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Monday, October 15, 2012


A group of elite Nacho athletes is travelling south (in an RV) to Wilmington, South Carolina this week to compete (survive) in a 1/2 Iron distance race called Beach to Battleship. We have resurrected this older blog since some of the postings about our adventure might not all be PG rated.

The race is on Saturday, October 20th and there are 6 Parry Sounders travelling south for the race.

Stay posted to this blog for updates on our adventure - if you dare.

Here are competitor numbers for checking out how well/poorly we do on race day at the following website:


David Bialkowski         840

Chris George               898

Tim Graves                 870

Peter Jones                 878

Gord Lane                   871

Marty Martelle            859

Matt McLean               882


Tuesday, December 7, 2010

I was going to write my own race report but I decided that it was much easer to rip off Wendy. So from her blog at www.wendystriathlonworld.blogspot.com

here's a good race report. Gotta do something to fill this blog these days.

Ironman Cozumel!

Ironman Cozumel Race Report
November 28, 2010
Cozumel, Mexico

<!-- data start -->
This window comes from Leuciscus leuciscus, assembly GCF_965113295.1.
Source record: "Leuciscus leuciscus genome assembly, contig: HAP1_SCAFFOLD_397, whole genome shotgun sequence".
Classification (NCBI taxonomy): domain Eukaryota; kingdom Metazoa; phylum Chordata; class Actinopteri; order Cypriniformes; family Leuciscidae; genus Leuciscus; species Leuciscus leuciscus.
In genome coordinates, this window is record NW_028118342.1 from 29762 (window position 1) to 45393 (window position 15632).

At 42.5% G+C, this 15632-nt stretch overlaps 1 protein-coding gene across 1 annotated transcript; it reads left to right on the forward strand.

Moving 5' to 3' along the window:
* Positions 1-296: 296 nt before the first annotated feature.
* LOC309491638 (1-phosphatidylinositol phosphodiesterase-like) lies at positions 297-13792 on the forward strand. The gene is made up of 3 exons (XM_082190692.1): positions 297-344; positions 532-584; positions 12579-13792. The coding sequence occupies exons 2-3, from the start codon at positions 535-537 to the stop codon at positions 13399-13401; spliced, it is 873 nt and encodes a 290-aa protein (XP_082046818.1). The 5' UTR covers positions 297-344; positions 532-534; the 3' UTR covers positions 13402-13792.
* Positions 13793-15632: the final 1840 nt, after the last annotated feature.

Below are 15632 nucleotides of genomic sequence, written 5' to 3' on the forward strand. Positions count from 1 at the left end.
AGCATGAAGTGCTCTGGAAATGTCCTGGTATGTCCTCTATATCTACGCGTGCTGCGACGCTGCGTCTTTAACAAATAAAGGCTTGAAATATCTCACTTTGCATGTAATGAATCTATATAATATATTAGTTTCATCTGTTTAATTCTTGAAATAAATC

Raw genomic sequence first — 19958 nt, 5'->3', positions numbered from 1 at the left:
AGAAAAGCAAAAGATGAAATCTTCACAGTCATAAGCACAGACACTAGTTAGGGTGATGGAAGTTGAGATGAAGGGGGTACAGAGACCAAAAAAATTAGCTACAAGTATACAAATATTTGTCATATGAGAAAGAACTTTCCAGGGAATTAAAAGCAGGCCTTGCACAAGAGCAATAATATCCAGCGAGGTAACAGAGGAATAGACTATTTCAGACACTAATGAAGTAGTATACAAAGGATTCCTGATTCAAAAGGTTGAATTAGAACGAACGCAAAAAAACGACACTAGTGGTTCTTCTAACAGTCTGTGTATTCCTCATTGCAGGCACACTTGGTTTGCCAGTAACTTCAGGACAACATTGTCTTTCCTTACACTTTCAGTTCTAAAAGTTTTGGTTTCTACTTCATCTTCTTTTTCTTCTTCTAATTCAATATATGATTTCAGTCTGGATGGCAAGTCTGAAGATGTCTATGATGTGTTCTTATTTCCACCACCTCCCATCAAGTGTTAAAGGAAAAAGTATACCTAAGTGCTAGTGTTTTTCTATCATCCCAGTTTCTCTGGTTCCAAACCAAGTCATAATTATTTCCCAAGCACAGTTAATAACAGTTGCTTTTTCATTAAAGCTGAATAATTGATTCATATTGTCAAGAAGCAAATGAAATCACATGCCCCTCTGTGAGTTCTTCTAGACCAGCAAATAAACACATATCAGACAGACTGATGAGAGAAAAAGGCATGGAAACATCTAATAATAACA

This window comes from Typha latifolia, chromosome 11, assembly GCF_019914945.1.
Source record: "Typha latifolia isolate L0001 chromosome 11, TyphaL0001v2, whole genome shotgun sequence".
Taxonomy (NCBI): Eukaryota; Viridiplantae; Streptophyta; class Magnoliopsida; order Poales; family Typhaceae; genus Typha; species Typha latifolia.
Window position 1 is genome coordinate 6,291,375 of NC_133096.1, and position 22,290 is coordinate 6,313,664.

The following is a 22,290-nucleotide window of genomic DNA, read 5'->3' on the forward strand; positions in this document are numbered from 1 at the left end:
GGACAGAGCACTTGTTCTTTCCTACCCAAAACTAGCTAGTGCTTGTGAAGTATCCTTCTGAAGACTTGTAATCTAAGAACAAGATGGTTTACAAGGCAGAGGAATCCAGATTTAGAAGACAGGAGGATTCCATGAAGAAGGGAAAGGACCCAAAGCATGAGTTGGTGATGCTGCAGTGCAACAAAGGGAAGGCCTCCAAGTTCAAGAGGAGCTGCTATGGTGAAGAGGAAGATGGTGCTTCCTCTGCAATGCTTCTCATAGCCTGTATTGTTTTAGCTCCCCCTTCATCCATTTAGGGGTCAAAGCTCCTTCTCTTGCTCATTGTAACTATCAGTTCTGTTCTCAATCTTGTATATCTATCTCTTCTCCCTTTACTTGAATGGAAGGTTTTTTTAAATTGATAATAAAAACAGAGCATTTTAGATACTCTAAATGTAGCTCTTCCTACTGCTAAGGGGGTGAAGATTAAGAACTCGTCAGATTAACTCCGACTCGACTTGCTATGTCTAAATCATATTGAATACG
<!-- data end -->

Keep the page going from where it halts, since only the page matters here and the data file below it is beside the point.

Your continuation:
Well I guess I better get my act together and write some sort of race report. This was Ironman #2 this year and #6 in total. I cannot believe that! Crazy! I was ready to be done for this season and needed to get through this race. I was hoping for another PB. Based on last year, I figured I should have been at least 15-20min faster than IMC but I also knew that I had such an awesome race at IMC that this may be difficult. However, if anything, I wanted and figured I could come in under 12:30.

This time around I travelled with a group of triathletes from the Parry Sound area from the NachoAverage triathlon club and boy did I have a blast! Made some new friends and great memories! We arrived the Wednesday before the race and did the usual packet pickup, registration, short training sessions, and bike and gear bag drop off with some lounging and play time sandwiched in between. Race day finally came and I did my usual morning routine of taking a quick shower to wake me up, drank three high protein chocolate Ensures, half a bowl of oatmeal, a banana, and this time two cups of coffee. Boy was I pretty hyper in the morning! The caffeine really hit me and I was basically bouncing off the walls! LOL!

We were one of the first to arrive at the race site and waited for transition to open up. I loaded up Limey with my bottles and nutrition, took a potty break, and then just hung out with the guys waiting for the race to start. It wasn't until we were waiting on the dock at the swim entrance where I was surrounded by nervous energy that I started to get a bit nervous myself. I just really wanted to get into the water and start swimming.